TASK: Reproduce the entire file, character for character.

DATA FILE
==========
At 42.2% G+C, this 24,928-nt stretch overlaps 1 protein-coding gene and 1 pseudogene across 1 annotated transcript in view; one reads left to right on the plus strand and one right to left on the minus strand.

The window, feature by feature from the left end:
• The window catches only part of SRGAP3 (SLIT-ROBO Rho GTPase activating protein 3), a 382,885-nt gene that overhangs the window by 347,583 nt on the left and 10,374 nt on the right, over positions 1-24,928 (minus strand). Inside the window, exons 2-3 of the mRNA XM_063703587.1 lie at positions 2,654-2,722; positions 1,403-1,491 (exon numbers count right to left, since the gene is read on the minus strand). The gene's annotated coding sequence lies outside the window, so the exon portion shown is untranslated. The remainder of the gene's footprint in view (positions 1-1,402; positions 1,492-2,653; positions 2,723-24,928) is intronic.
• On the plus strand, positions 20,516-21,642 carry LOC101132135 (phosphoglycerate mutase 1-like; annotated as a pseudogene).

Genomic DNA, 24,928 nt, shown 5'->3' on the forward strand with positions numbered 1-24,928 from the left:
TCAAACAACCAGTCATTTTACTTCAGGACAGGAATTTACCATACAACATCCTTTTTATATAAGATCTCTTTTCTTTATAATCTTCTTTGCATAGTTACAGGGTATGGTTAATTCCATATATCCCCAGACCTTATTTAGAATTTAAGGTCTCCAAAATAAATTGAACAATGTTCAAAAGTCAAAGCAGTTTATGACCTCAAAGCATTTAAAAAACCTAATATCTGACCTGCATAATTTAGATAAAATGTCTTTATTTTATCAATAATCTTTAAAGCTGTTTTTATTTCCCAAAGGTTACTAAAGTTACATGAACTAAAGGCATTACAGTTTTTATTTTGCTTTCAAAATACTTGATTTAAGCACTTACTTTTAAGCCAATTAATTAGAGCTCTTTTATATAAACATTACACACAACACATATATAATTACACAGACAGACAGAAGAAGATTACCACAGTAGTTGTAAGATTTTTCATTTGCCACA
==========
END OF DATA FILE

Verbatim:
At 42.2% G+C, this 24,928-nt stretch overlaps 1 protein-coding gene and 1 pseudogene across 1 annotated transcript in view; one reads left to right on the plus strand and one right to left on the minus strand.

The window, feature by feature from the left end:
• The window catches only part of SRGAP3 (SLIT-ROBO Rho GTPase activating protein 3), a 382,885-nt gene that overhangs the window by 347,583 nt on the left and 10,374 nt on the right, over positions 1-24,928 (minus strand). Inside the window, exons 2-3 of the mRNA XM_063703587.1 lie at positions 2,654-2,722; positions 1,403-1,491 (exon numbers count right to left, since the gene is read on the minus strand). The gene's annotated coding sequence lies outside the window, so the exon portion shown is untranslated. The remainder of the gene's footprint in view (positions 1-1,402; positions 1,492-2,653; positions 2,723-24,928) is intronic.
• On the plus strand, positions 20,516-21,642 carry LOC101132135 (phosphoglycerate mutase 1-like; annotated as a pseudogene).

Genomic DNA, 24,928 nt, shown 5'->3' on the forward strand with positions numbered 1-24,928 from the left:
TCAAACAACCAGTCATTTTACTTCAGGACAGGAATTTACCATACAACATCCTTTTTATATAAGATCTCTTTTCTTTATAATCTTCTTTGCATAGTTACAGGGTATGGTTAATTCCATATATCCCCAGACCTTATTTAGAATTTAAGGTCTCCAAAATAAATTGAACAATGTTCAAAAGTCAAAGCAGTTTATGACCTCAAAGCATTTAAAAAACCTAATATCTGACCTGCATAATTTAGATAAAATGTCTTTATTTTATCAATAATCTTTAAAGCTGTTTTTATTTCCCAAAGGTTACTAAAGTTACATGAACTAAAGGCATTACAGTTTTTATTTTGCTTTCAAAATACTTGATTTAAGCACTTACTTTTAAGCCAATTAATTAGAGCTCTTTTATATAAACATTACACACAACACATATATAATTACACAGACAGACAGAAGAAGATTACCACAGTAGTTGTAAGATTTTTCATTTGCCACA